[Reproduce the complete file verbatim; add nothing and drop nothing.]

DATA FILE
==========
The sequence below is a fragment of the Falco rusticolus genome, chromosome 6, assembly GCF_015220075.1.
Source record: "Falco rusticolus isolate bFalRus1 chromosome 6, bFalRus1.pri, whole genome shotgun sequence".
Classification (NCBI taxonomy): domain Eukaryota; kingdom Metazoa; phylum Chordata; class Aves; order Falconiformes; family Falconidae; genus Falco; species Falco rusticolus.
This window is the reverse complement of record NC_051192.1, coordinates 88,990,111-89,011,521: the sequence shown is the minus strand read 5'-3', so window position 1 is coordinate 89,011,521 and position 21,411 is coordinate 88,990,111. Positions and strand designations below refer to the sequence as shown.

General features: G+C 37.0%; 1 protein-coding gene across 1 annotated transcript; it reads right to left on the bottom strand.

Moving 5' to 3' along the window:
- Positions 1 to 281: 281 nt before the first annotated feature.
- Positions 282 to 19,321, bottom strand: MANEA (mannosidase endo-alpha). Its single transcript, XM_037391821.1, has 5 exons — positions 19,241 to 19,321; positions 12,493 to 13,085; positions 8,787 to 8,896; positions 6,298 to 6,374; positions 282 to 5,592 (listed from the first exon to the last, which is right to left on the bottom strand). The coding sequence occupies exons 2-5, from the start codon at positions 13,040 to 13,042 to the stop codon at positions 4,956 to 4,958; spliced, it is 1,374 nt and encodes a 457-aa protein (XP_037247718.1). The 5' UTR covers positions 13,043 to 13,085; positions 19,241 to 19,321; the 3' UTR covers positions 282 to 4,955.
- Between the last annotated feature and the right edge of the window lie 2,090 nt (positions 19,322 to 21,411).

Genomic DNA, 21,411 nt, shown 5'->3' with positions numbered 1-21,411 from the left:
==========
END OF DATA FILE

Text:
The sequence below is a fragment of the Falco rusticolus genome, chromosome 6, assembly GCF_015220075.1.
Source record: "Falco rusticolus isolate bFalRus1 chromosome 6, bFalRus1.pri, whole genome shotgun sequence".
Classification (NCBI taxonomy): domain Eukaryota; kingdom Metazoa; phylum Chordata; class Aves; order Falconiformes; family Falconidae; genus Falco; species Falco rusticolus.
This window is the reverse complement of record NC_051192.1, coordinates 88,990,111-89,011,521: the sequence shown is the minus strand read 5'-3', so window position 1 is coordinate 89,011,521 and position 21,411 is coordinate 88,990,111. Positions and strand designations below refer to the sequence as shown.

General features: G+C 37.0%; 1 protein-coding gene across 1 annotated transcript; it reads right to left on the bottom strand.

Moving 5' to 3' along the window:
- Positions 1 to 281: 281 nt before the first annotated feature.
- Positions 282 to 19,321, bottom strand: MANEA (mannosidase endo-alpha). Its single transcript, XM_037391821.1, has 5 exons — positions 19,241 to 19,321; positions 12,493 to 13,085; positions 8,787 to 8,896; positions 6,298 to 6,374; positions 282 to 5,592 (listed from the first exon to the last, which is right to left on the bottom strand). The coding sequence occupies exons 2-5, from the start codon at positions 13,040 to 13,042 to the stop codon at positions 4,956 to 4,958; spliced, it is 1,374 nt and encodes a 457-aa protein (XP_037247718.1). The 5' UTR covers positions 13,043 to 13,085; positions 19,241 to 19,321; the 3' UTR covers positions 282 to 4,955.
- Between the last annotated feature and the right edge of the window lie 2,090 nt (positions 19,322 to 21,411).

Genomic DNA, 21,411 nt, shown 5'->3' with positions numbered 1-21,411 from the left: